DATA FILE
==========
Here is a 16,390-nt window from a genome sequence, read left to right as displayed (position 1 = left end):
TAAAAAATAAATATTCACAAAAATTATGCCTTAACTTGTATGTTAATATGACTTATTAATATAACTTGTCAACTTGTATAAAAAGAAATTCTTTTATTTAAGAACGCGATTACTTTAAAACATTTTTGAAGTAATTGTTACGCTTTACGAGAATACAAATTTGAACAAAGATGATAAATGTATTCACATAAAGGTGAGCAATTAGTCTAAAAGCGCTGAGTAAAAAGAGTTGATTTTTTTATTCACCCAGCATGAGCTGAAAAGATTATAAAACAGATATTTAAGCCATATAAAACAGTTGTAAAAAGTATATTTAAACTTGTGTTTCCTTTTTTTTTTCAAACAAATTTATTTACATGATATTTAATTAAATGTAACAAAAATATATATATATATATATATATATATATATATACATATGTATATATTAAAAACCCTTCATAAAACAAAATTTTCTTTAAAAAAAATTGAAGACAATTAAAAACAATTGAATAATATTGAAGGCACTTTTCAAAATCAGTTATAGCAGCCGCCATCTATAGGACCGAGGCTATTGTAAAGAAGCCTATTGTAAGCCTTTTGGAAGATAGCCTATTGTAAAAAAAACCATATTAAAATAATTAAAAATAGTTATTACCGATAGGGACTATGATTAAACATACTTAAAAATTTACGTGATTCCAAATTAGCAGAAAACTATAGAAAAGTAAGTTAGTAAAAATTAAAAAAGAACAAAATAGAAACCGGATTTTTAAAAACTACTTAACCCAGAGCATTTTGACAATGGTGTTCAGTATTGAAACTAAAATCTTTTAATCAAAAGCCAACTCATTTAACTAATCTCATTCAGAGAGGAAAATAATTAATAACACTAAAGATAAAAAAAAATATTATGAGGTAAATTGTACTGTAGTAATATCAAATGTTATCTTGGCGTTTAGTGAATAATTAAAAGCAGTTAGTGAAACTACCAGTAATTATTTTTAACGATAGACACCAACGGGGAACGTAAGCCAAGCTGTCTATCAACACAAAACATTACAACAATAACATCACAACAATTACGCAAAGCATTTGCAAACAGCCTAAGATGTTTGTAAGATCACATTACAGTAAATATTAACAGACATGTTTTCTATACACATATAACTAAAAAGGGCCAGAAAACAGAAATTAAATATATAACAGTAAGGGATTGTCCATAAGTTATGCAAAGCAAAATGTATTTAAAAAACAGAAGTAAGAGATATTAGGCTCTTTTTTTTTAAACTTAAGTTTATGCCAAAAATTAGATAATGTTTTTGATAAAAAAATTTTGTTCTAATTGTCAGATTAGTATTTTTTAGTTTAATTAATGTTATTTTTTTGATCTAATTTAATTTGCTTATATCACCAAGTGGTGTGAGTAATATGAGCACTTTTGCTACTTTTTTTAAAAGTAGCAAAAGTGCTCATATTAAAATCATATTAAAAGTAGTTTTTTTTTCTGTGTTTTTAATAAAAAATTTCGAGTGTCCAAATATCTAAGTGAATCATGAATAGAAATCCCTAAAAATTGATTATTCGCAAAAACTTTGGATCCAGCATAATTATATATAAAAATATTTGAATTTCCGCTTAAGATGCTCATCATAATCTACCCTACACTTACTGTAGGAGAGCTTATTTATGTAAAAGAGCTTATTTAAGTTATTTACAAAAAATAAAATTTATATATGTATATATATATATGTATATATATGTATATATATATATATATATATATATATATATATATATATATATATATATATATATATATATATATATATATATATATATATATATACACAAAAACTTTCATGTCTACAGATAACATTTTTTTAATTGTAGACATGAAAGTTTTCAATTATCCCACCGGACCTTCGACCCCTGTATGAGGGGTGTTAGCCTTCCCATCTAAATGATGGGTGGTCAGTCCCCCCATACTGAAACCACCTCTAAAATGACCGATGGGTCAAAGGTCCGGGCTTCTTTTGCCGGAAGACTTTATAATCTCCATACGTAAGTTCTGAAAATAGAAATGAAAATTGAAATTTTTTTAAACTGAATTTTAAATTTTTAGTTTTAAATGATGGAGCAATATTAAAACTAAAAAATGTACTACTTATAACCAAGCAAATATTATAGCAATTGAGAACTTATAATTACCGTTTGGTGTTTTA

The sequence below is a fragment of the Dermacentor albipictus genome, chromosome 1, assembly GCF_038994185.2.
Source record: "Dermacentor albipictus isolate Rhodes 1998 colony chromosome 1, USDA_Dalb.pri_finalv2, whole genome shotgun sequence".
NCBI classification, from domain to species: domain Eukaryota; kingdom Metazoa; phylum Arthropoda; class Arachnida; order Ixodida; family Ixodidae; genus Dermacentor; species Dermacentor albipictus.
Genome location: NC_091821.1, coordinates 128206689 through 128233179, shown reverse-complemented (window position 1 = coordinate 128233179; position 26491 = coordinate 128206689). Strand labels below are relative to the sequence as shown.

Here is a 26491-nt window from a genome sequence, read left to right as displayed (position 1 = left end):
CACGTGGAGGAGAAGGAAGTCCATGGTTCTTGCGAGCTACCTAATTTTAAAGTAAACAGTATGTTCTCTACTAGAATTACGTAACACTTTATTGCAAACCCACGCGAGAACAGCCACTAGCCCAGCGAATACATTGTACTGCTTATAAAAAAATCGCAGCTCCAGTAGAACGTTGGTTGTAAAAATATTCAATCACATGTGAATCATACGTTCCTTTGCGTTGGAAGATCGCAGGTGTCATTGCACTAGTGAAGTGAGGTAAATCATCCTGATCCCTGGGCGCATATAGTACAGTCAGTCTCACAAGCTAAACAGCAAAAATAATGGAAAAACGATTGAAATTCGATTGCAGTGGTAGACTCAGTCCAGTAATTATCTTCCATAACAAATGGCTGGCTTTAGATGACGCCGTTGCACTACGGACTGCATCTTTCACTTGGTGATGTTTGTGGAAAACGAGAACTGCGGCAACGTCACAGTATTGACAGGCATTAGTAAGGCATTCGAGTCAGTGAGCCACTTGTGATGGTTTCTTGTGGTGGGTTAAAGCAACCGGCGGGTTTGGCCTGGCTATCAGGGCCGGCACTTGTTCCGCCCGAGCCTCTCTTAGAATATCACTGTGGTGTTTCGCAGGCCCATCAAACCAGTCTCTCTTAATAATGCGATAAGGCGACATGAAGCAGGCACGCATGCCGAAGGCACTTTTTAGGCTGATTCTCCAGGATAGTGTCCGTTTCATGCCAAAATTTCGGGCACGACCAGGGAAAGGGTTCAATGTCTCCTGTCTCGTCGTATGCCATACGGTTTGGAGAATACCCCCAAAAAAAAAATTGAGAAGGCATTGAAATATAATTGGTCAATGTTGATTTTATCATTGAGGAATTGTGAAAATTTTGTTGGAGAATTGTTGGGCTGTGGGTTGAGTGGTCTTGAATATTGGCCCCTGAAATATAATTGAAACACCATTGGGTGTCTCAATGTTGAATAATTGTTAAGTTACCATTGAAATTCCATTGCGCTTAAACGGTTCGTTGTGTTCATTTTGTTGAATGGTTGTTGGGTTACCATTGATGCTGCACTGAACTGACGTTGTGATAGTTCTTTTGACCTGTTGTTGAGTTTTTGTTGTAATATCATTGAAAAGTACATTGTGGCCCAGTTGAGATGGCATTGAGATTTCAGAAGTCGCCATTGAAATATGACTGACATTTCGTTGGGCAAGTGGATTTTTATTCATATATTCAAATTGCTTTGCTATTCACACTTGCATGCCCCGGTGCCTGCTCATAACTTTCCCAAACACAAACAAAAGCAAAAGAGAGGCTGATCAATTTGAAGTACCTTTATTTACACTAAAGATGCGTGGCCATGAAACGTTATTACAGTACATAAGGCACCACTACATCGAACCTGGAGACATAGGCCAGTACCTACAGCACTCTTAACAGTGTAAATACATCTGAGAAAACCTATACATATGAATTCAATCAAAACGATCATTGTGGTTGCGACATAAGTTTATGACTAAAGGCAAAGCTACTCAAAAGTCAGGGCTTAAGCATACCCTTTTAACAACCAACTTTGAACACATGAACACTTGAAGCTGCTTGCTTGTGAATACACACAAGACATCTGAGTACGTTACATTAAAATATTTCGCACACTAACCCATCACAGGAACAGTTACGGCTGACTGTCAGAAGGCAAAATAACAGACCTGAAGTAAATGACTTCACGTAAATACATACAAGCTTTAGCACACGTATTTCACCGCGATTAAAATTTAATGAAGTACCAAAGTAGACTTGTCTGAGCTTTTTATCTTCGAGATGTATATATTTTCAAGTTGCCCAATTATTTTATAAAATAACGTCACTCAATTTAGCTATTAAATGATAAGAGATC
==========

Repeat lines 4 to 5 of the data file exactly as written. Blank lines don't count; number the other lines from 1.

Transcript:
Source record: "Dermacentor albipictus isolate Rhodes 1998 colony chromosome 1, USDA_Dalb.pri_finalv2, whole genome shotgun sequence".
NCBI classification, from domain to species: domain Eukaryota; kingdom Metazoa; phylum Arthropoda; class Arachnida; order Ixodida; family Ixodidae; genus Dermacentor; species Dermacentor albipictus.